Four More Climbers Qualify for Tokyo Olympics
Four more athletes are going to the Tokyo Olympics, leaving only two wildcard positions left to be resolved by the Olympic committee
It has been a long road. What began in mid-August of 2019, finally concluded with Cape Town South Africa on December 20, 2020. After one year and an additional four months, each of the 38 spots, 19 per gender, have been allocated to climber’s for the Tokyo Olympics. These climbers will represent the sport for the first time on the Olympic stage in. There are two remaining “Wildcard” selections to be made by the Olympic Committee.
After a difficult year, the International Federation of Sport Climbing (IFSC), its partners, and their associated athletes have worked hard to produce a fair and equal platform for climbing’s Olympic hopefuls. Countless virtual meetings, difficult decisions and novel pandemic-related competition regulations have developed Sport Climbing into an internationally recognized event that will continue on to the 2024 Paris Olympic Games.
In this process, International Sport Climbing and its athletes have transformed from specialists, largely competing in either Lead or Boulder or Speed, into Combined (all three disciplines within the same competition) professionals. For many athletes, this has meant a complete restructuring of training goals and has been further complicated by a world-altering pandemic.
The difficulty of high-performance climbing is only made more challenging by an inability to practice related, comp-specific moves that can only be replicated in larger facilities. The 2021 Tokyo Olympics will, in this way, test a climber’s ability to adapt to this unprecedented pandemic just as it will test each athlete’s climbing ability.
On December 19 and December 20, the last two Continental Championships took place.
The weekend was an exciting back and forth between the two championships as climbing fans switched from stream to stream to try and keep up with the developing results.
Final’s Weekend kicked off in Cape Town South Africa as with the Women’s Final. After a dominating performance, the 17-year-old South African Erin Sterkenburg claimed the first of the remaining four Olympic-qualifying positions left on the international stage. Of the eight final’s positions, seven were filled with climbers from South Africa while only one represented a country outside the continent’s southernmost region. Credo Kasemire represented Uganda and finished in eighth position.
The next day, the Men’s Final would conclude amidst eight members of the South African team. The 20-year-old Christopher Cosser “snatched the Olympic quota place at the of a neck-and-neck battle against his teammate David Naude.” The exciting event concluded in a striking comeback from the trailing Cosser in his topping of the Lead stage.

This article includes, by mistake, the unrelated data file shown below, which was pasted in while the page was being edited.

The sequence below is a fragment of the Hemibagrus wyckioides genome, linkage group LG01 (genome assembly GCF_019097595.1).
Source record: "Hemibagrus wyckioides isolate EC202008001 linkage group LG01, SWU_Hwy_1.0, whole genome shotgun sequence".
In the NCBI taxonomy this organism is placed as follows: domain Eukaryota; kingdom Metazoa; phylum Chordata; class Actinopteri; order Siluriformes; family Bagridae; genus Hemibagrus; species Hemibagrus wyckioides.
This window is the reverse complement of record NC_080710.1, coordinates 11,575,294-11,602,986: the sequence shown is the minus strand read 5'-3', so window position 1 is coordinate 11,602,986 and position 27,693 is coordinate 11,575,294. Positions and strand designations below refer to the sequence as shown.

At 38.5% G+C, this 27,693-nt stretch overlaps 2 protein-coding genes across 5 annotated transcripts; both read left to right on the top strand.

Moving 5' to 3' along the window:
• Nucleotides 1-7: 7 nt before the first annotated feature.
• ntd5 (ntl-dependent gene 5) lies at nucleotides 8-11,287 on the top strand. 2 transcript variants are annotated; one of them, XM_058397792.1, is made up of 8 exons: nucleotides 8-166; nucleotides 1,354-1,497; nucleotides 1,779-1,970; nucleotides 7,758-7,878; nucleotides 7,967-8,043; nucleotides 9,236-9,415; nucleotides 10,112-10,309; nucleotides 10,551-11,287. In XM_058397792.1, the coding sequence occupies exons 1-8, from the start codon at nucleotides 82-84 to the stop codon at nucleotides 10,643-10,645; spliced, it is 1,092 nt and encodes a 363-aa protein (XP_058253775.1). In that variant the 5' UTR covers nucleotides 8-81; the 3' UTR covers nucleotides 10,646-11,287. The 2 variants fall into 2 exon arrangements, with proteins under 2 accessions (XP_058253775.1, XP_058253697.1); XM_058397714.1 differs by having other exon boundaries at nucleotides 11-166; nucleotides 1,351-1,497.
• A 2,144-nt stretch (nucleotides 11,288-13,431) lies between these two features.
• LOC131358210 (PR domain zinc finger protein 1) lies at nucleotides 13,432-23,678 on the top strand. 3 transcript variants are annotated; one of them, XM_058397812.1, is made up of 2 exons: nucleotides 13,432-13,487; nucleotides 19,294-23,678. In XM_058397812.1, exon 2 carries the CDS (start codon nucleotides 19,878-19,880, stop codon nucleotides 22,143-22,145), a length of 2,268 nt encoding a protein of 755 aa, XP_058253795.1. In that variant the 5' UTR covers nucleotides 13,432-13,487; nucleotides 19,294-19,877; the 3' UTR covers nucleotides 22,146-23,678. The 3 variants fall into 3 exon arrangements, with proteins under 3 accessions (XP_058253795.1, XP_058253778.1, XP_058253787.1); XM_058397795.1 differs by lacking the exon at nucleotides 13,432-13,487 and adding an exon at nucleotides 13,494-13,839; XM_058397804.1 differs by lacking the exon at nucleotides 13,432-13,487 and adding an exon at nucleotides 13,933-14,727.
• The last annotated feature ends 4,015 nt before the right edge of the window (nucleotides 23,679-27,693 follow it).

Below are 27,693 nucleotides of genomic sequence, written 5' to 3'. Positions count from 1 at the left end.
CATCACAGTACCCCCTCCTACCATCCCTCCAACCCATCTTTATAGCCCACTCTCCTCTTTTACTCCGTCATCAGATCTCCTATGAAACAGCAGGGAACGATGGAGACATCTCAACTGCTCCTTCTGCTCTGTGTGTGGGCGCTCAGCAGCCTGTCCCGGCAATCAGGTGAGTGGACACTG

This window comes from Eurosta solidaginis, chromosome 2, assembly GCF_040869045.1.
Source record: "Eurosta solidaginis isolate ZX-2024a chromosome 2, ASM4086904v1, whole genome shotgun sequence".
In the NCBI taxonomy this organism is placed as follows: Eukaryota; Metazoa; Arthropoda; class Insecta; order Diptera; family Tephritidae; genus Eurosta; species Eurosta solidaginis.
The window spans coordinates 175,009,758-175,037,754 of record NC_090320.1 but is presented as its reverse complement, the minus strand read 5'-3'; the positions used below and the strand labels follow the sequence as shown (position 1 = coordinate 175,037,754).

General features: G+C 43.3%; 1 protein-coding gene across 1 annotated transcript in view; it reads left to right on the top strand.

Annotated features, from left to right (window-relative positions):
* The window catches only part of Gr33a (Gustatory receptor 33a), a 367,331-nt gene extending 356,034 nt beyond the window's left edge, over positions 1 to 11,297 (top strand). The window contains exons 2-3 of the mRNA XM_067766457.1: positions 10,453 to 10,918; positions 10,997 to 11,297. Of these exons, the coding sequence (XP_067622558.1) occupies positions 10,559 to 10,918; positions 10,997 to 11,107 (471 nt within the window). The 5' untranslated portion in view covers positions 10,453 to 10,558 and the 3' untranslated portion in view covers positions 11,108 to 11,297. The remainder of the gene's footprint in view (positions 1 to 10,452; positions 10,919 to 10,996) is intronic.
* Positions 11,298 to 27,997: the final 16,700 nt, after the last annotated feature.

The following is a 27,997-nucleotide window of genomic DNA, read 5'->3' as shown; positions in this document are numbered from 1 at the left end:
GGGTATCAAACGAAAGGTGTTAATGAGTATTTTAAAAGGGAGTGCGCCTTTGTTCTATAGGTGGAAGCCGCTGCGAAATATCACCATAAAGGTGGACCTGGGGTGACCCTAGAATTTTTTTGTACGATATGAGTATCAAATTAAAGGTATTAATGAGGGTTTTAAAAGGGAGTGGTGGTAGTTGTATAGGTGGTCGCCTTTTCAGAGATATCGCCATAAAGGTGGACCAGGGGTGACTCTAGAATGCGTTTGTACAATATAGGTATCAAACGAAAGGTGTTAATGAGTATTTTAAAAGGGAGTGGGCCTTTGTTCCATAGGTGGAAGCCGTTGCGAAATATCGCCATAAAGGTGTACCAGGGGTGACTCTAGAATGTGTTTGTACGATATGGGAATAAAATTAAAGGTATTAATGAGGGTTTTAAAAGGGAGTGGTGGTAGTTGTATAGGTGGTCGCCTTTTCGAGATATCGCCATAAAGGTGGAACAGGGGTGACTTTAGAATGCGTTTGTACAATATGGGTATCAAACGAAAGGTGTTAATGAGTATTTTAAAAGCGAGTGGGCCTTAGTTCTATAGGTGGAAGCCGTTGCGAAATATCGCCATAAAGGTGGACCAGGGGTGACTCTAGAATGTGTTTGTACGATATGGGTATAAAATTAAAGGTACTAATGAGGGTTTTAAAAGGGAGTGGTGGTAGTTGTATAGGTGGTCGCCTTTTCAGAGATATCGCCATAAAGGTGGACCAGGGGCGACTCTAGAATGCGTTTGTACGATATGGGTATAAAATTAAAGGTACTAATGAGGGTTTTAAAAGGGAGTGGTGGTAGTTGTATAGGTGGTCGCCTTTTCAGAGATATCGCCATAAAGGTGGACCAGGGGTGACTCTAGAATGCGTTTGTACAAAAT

To the south-east, Sydney, Australia held the Oceania Championships. The Final’s field was dominated by Australian athletes while two strong New Zealanders held down sixth and seventh positions in the men’s and women’s fields.
According to a press release from the IFSC, “Tom O’Halloran placed atop the podium at the end of a four-way battle with his teammates Ben Abel (22), James Kassay (35) and Thomas Farrell (31). The 28-year-old from Blackheath, New South Wales concluded all three stages in 2nd place, while Farrell won Speed, Abel ruled Boulder and Kassay placed 1st in the concluding Lead stage.”
O’Halloran would say, “You only get one go in your life to try and be an Olympian. I had some pretty serious ups and down with my motivation. I nearly pulled out, because it was just too difficult. The training, the juggle with work and family life, missing out on time with my daughter and partner. The things that kept me going was ‘What am I going to feel like the morning of the competition when I’m not there?’. I feel really proud of the work that I’ve put in, regardless of the result.”
Joining him, 18-year-old Oceana Mackenzie dominated her events and earned her ticket to Tokyo. Mackenzie would place ahead of her opponents in each of the three disciplines. This consistency speaks volumes for the young Australian and sets her alongside her African peer as their continents’ premier Sport Climbing athletes.
She concluded her experience, saying, “It was very stressful, but I’m so happy. I was a little nervous warming up and getting all my stuff together, but once I started climbing I was like ‘Okay, this is good!’. I had a very good time. Now we’ll get back into training, seeing where we can travel to next year to compete at a high level, doing a couple of world cups per discipline.”
The complete list of athletes that have qualified for the Tokyo Olympics can be found here. The two remaining spaces, one per gender, are still remain to be allocated as Wildcard athletes by the Olympic Committee. This athlete must have qualified for and competed in the first selection event in Hachioji, but not qualified for the Olympics there or through any other event.
Featured Image by Nathan McNeil.